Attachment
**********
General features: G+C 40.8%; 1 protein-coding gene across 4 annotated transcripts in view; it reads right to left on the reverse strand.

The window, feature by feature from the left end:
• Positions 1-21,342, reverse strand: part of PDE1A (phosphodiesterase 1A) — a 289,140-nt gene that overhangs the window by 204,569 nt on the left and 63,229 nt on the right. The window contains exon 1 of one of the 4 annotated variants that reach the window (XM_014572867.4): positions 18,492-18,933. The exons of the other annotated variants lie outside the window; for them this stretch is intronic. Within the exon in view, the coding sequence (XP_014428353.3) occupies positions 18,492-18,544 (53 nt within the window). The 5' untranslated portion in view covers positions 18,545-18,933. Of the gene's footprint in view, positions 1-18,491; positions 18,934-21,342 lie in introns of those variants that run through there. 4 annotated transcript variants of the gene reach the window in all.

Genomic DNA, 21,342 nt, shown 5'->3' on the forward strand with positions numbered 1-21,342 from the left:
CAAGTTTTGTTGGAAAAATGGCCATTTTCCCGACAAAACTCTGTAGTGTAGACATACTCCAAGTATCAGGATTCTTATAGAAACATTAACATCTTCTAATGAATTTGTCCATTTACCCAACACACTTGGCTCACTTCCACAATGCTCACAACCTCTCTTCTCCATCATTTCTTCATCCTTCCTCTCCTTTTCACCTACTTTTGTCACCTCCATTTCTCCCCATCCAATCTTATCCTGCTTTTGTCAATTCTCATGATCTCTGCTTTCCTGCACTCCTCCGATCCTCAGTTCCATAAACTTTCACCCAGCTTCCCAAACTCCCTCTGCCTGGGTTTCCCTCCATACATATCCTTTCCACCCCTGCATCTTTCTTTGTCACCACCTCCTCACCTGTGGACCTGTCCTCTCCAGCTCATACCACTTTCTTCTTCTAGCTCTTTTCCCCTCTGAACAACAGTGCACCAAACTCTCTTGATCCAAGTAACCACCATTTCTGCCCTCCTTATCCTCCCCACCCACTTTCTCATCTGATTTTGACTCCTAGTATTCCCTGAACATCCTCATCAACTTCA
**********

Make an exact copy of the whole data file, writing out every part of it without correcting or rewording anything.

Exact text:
General features: G+C 40.8%; 1 protein-coding gene across 4 annotated transcripts in view; it reads right to left on the reverse strand.

The window, feature by feature from the left end:
• Positions 1-21,342, reverse strand: part of PDE1A (phosphodiesterase 1A) — a 289,140-nt gene that overhangs the window by 204,569 nt on the left and 63,229 nt on the right. The window contains exon 1 of one of the 4 annotated variants that reach the window (XM_014572867.4): positions 18,492-18,933. The exons of the other annotated variants lie outside the window; for them this stretch is intronic. Within the exon in view, the coding sequence (XP_014428353.3) occupies positions 18,492-18,544 (53 nt within the window). The 5' untranslated portion in view covers positions 18,545-18,933. Of the gene's footprint in view, positions 1-18,491; positions 18,934-21,342 lie in introns of those variants that run through there. 4 annotated transcript variants of the gene reach the window in all.

Genomic DNA, 21,342 nt, shown 5'->3' on the forward strand with positions numbered 1-21,342 from the left:
CAAGTTTTGTTGGAAAAATGGCCATTTTCCCGACAAAACTCTGTAGTGTAGACATACTCCAAGTATCAGGATTCTTATAGAAACATTAACATCTTCTAATGAATTTGTCCATTTACCCAACACACTTGGCTCACTTCCACAATGCTCACAACCTCTCTTCTCCATCATTTCTTCATCCTTCCTCTCCTTTTCACCTACTTTTGTCACCTCCATTTCTCCCCATCCAATCTTATCCTGCTTTTGTCAATTCTCATGATCTCTGCTTTCCTGCACTCCTCCGATCCTCAGTTCCATAAACTTTCACCCAGCTTCCCAAACTCCCTCTGCCTGGGTTTCCCTCCATACATATCCTTTCCACCCCTGCATCTTTCTTTGTCACCACCTCCTCACCTGTGGACCTGTCCTCTCCAGCTCATACCACTTTCTTCTTCTAGCTCTTTTCCCCTCTGAACAACAGTGCACCAAACTCTCTTGATCCAAGTAACCACCATTTCTGCCCTCCTTATCCTCCCCACCCACTTTCTCATCTGATTTTGACTCCTAGTATTCCCTGAACATCCTCATCAACTTCA